The vice president of programming for the university’s Interfraternity Council did not sign the joint letter from the UM Greek community calling for the Mississippi Institutions of Higher Learning Board of Trustees to vote on the relocation of the Confederate monument on campus.
This letter comes over a year after the Associated Student Body (ASB) introduced a resolution for the relocation to the Confederate cemetery behind the Tad Smith Coliseum. The resolution passed unanimously there and in several other votes held by university governing bodies. Last year, Greek life leadership did not comment on the decision.
All other current council members and chapter presidents of the Interfraternity Council (IFC), Panhellenic Council (CPH) and the National Pan-Hellenic Council (NPHC) signed the letter.
The letter, originally proposed by Delta Psi president Drew Leopard, asked the IHL board that the “matter be handled swiftly.” Leopard posted the first draft of the statement on June 4, and by June 10, all Greek members who were charged to sign but one had signed it. The only signature missing was that of Ryan Mohr, a member of Kappa Sigma fraternity.
The same day that the Greek councils released their mostly signed statement, another student-led campaign to urge the IHL to vote on monument relocation at its June meeting was launched: UMoveTheStatue. Mohr mocked another student who posted the link to the campaign’s petition when it was posted in a GroupMe.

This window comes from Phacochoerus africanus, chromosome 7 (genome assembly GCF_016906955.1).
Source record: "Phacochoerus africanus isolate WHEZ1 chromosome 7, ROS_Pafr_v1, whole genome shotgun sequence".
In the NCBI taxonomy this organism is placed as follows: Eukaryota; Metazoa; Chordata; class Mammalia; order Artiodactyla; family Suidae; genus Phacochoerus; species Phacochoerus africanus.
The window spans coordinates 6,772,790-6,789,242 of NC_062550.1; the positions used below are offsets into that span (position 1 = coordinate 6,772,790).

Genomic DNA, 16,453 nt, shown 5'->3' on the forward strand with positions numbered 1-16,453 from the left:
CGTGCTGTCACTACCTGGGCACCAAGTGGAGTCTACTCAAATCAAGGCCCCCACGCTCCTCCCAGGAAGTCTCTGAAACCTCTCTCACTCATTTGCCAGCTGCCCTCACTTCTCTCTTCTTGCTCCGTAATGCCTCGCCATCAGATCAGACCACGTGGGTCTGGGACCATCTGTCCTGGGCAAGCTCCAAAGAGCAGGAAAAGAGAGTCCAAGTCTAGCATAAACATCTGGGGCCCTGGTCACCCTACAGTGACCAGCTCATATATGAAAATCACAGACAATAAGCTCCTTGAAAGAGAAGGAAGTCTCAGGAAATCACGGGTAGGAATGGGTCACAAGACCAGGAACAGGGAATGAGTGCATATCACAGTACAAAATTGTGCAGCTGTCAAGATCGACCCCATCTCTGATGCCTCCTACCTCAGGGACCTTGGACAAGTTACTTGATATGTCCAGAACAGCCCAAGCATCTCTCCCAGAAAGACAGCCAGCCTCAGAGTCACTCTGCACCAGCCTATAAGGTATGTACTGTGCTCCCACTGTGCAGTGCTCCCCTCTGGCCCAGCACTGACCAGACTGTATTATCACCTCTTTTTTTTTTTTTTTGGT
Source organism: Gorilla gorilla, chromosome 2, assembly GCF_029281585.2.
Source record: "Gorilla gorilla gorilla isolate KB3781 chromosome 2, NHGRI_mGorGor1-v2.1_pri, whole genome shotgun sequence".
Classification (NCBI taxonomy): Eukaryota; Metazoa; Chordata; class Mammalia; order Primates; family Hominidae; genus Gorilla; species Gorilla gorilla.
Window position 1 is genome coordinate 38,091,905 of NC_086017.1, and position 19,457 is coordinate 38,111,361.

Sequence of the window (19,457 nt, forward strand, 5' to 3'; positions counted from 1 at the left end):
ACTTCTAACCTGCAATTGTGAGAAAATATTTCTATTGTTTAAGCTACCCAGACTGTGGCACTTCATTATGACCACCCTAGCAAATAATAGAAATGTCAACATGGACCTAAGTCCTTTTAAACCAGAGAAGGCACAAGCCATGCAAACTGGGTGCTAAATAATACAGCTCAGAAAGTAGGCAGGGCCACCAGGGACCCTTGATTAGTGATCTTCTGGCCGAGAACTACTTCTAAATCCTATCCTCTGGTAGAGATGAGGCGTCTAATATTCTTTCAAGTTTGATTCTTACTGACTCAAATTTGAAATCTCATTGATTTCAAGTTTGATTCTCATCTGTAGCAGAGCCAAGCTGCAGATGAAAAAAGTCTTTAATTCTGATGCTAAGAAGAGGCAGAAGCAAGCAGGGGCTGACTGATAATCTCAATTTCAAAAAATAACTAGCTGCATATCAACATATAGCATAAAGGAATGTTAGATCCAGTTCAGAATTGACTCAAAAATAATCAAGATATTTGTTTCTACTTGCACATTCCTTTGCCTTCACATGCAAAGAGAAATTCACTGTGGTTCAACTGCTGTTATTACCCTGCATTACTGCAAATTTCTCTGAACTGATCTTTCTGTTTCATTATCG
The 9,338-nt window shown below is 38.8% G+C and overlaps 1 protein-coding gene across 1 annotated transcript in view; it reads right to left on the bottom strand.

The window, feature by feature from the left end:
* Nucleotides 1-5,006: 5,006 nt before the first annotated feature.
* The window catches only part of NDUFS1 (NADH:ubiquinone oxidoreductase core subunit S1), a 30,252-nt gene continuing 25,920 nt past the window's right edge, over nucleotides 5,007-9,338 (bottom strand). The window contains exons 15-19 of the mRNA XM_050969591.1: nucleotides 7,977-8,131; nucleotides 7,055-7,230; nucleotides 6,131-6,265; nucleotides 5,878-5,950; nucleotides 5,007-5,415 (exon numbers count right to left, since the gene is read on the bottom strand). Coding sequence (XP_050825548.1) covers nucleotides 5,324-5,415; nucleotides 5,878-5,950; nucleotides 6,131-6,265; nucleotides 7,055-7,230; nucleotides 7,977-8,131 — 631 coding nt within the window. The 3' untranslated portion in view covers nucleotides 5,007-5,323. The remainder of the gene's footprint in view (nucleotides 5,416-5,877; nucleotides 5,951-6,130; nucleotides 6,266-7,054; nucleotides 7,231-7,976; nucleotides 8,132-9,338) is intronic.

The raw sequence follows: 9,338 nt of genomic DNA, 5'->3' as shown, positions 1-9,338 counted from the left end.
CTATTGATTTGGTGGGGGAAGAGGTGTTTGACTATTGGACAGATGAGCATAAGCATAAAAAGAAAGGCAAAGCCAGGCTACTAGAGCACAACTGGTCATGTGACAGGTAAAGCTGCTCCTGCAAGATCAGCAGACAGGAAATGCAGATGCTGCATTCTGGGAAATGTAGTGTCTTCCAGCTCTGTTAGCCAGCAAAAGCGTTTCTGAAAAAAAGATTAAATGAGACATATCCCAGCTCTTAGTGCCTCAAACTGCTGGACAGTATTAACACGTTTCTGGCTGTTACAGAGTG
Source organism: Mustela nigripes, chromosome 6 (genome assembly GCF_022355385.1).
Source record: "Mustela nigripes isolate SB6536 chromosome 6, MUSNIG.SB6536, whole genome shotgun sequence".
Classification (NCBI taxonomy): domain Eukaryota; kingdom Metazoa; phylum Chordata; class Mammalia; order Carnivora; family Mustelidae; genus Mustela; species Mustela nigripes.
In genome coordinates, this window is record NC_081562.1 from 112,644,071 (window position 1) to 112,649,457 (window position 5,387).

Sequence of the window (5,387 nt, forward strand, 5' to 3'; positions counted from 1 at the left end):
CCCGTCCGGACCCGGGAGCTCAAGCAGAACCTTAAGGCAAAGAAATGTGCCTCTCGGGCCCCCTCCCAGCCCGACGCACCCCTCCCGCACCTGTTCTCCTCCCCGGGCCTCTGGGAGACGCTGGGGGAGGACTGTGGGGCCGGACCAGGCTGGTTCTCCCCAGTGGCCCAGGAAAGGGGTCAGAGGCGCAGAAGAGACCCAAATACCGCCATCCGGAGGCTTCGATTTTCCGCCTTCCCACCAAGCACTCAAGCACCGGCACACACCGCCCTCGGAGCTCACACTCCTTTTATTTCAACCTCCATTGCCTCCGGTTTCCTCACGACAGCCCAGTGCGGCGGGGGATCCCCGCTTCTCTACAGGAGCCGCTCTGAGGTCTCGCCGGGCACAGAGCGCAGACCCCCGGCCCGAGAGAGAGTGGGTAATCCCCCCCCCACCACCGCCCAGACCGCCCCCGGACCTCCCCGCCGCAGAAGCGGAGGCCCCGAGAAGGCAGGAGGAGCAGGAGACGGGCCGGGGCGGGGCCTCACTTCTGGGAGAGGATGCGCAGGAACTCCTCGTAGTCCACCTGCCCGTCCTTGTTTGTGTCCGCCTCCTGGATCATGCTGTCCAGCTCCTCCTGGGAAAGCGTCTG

In an email to The Daily Mississippian, Mohr said that while he agrees with other statements made in the Greek community’s letter — such as the condemnation of racism, bigotry and George Floyd’s death and the commitment to creating a more inclusive campus — he does not agree with the relocation of the Confederate monument.
“I feel that prescribing motive to men who lived and died 150 years ago is, at best, an imperfect undertaking,” Mohr said. “I do not feel that all of those men fought because they were motivated by an overwhelming hatred for African-Americans, rather than out of a desire to defend their states and homes.”
“For generational Southerners such as myself and many other members of the Ole Miss community, the statue is seen not as a monument to racial animosity but rather a tribute to men who died defending, in their eyes, a landscape, region and ultimately a university that for all of its warts and imperfections we have come to revere,” he added.
Seven other IFC executive members did not respond to requests for comment at the time of publication, and several refused to provide The Daily Mississippian with Mohr’s contact information. IFC president Cole Barnhill did not specifically comment on Mohr’s decision, but he said that his council is developing initiatives to educate members on diversity, equity and inclusion. He deferred all other questions to the Office of Fraternity and Sorority Life.
Leopard said he does not think that Mohr’s decision to refrain from signing takes away from the message that the Greek community supports the ASB’s relocation resolution.
“Not signing that statement is a decision that he is going to have to live with,” Leopard said.
Members of the university community took to the comment section of IFC’s repost of the statement on Instagram to ask why Mohr did not sign. The comments have since been removed, and now the account disabled all comments on the post. On other platforms, several community members expressed disdain toward Mohr’s decision.
“Fifty out of the fifty-one of our Greek community’s leaders have taken a stand behind last year’s unanimous vote by the ASB,” Leopard added. “By now, the message should be clear — our students want that statue moved.”